Like many ancient peoples, Celts kept time for only one reason: their survival. Among ancient peoples, survival was credited to various Gods. Therefore, a part of people’s religious duties was to keep time for the ceremonies for the different Gods. For example, in Hawai’i, when the Pleiades rise at sunset (October-November), the rainy season began. At this time, people made offerings to Lono, God of Agriculture for bountiful crops.
The Celts were pastoral people who kept great herds of cattle. Raising cows meant knowing when it was safe to take them to pasture, and when to bring them inside for the winter. Also, people, who rely on cattle, need to know when the calving season happens and when to cull the herds for winter. Modern ranchers employ a cycle of calving in the spring, and culling in the fall. In the American West, where spring snows and fall blizzards often happen, having cattle die in unprotected pastures is a major concern.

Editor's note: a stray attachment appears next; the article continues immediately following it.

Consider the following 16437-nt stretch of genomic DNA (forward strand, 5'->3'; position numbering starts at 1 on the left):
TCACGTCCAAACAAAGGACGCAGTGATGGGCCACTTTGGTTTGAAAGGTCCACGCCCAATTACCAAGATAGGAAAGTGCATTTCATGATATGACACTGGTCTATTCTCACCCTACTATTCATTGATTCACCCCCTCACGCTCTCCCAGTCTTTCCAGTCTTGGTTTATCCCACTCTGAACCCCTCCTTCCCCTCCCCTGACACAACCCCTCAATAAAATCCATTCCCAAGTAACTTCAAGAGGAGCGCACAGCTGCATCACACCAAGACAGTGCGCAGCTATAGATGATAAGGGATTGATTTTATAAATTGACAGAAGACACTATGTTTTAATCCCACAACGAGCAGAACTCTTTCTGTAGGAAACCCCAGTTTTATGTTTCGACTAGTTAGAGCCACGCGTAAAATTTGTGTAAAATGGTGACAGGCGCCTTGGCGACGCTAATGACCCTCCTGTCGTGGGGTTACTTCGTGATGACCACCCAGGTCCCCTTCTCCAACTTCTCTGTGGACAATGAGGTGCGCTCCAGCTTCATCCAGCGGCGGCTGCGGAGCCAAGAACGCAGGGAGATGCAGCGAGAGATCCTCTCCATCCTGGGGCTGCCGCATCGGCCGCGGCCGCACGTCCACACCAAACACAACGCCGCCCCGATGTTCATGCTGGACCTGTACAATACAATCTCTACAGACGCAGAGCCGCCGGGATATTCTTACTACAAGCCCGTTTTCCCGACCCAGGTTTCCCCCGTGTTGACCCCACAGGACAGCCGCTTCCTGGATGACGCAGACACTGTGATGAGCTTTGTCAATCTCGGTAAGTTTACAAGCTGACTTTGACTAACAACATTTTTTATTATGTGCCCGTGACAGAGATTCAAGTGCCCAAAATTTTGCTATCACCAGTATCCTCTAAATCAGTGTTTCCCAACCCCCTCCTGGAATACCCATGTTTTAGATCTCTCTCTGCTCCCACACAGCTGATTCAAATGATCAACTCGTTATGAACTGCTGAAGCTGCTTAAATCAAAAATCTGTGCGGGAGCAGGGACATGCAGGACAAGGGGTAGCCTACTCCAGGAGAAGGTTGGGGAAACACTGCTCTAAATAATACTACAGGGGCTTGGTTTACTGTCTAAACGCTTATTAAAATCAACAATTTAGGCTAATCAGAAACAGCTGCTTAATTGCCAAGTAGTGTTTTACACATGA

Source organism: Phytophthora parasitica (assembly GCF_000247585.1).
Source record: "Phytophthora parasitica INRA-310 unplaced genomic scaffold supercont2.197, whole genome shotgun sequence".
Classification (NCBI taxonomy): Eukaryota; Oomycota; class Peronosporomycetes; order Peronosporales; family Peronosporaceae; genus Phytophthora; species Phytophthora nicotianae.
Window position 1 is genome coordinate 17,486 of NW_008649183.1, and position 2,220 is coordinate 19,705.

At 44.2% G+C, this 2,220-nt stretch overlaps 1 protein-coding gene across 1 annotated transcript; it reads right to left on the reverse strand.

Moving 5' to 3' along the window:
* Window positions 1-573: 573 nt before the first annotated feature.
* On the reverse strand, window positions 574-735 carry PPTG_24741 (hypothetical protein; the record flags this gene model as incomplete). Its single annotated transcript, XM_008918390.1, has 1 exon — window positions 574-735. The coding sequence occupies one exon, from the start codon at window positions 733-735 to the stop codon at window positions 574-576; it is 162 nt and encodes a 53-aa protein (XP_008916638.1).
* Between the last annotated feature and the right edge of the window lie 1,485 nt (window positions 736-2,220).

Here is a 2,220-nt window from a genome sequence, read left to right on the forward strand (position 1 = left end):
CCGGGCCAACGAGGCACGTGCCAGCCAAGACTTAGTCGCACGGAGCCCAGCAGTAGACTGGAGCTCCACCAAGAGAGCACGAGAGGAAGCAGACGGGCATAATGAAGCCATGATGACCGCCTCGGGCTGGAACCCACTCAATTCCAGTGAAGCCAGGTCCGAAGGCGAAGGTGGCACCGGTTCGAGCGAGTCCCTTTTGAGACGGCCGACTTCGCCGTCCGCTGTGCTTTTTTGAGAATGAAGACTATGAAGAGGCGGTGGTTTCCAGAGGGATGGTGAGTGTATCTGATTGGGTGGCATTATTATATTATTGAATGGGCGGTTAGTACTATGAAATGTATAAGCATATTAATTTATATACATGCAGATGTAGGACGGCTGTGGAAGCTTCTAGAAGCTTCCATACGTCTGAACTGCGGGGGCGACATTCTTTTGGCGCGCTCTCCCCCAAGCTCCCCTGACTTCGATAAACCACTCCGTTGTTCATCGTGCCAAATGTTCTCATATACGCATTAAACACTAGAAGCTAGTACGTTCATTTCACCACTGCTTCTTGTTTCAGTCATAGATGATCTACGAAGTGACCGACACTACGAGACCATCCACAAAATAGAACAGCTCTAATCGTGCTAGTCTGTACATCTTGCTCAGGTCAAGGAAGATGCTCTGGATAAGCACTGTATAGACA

According to Roman sources, the Celts divided their year into a light and dark half. The light half began after the calving season was over, and when it was safe to drive the cattle to upper pastures. The dark half started when the cattle had to be taken inside (mid-fall).
The current Neo-Pagan calendar of cross quarters (between the solstices and equinoxes) seems to fit the Celtic lifestyle – it follows calving, pasturing, culling, and over-wintering seasons for Britain. This modern calendar, which is devised from Irish myths, has important holidays at midwinter (Imbolc), mid-spring (Beltane), midsummer (Lughnassadh), and mid-fall (Samhain). The light half begins at mid-spring and ends at mid-fall. However, this cross quarter calendar is based on the sun, since solstices and equinoxes need to be tracked.
The most reliable and most common time-keeping method among ancient peoples was to use combination of a sun, moon, stars, weather, and natural phenomena. Since the Celts regarded themselves a part of nature, they would notice many things such as the annual salmon migration.
The Coligny Calendar, considered to be devised by the Celts, is a solar-lunar calendar. The sun and stars would accurately tell when the seasons will happen. Meanwhile, the moons and various events that occurred during the months gave a broader sense of the seasons.